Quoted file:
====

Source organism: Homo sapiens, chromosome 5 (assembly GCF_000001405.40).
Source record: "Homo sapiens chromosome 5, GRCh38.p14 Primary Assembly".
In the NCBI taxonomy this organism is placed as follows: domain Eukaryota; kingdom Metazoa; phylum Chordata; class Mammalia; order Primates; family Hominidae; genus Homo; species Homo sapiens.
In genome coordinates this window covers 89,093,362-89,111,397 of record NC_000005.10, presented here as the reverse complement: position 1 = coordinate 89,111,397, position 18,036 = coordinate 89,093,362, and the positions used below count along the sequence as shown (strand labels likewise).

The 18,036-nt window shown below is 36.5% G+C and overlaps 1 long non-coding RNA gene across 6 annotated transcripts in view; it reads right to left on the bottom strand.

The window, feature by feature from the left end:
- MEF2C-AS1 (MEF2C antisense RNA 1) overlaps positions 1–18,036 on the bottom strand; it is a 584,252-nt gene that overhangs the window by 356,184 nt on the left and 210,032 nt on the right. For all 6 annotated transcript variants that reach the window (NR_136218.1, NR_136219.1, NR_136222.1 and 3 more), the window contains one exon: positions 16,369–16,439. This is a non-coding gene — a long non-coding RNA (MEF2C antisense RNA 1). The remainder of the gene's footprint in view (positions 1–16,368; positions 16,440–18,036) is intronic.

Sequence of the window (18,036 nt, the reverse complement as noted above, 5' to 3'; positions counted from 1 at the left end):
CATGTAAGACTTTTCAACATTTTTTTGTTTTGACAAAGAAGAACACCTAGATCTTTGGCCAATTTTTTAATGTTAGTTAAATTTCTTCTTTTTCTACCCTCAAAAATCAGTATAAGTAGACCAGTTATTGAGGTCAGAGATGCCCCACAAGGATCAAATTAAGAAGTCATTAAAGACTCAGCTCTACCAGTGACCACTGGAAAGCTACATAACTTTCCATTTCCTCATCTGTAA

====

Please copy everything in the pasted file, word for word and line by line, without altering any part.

Source organism: Homo sapiens, chromosome 5 (assembly GCF_000001405.40).
Source record: "Homo sapiens chromosome 5, GRCh38.p14 Primary Assembly".
In the NCBI taxonomy this organism is placed as follows: domain Eukaryota; kingdom Metazoa; phylum Chordata; class Mammalia; order Primates; family Hominidae; genus Homo; species Homo sapiens.
In genome coordinates this window covers 89,093,362-89,111,397 of record NC_000005.10, presented here as the reverse complement: position 1 = coordinate 89,111,397, position 18,036 = coordinate 89,093,362, and the positions used below count along the sequence as shown (strand labels likewise).

The 18,036-nt window shown below is 36.5% G+C and overlaps 1 long non-coding RNA gene across 6 annotated transcripts in view; it reads right to left on the bottom strand.

The window, feature by feature from the left end:
- MEF2C-AS1 (MEF2C antisense RNA 1) overlaps positions 1–18,036 on the bottom strand; it is a 584,252-nt gene that overhangs the window by 356,184 nt on the left and 210,032 nt on the right. For all 6 annotated transcript variants that reach the window (NR_136218.1, NR_136219.1, NR_136222.1 and 3 more), the window contains one exon: positions 16,369–16,439. This is a non-coding gene — a long non-coding RNA (MEF2C antisense RNA 1). The remainder of the gene's footprint in view (positions 1–16,368; positions 16,440–18,036) is intronic.

Sequence of the window (18,036 nt, the reverse complement as noted above, 5' to 3'; positions counted from 1 at the left end):
CATGTAAGACTTTTCAACATTTTTTTGTTTTGACAAAGAAGAACACCTAGATCTTTGGCCAATTTTTTAATGTTAGTTAAATTTCTTCTTTTTCTACCCTCAAAAATCAGTATAAGTAGACCAGTTATTGAGGTCAGAGATGCCCCACAAGGATCAAATTAAGAAGTCATTAAAGACTCAGCTCTACCAGTGACCACTGGAAAGCTACATAACTTTCCATTTCCTCATCTGTAA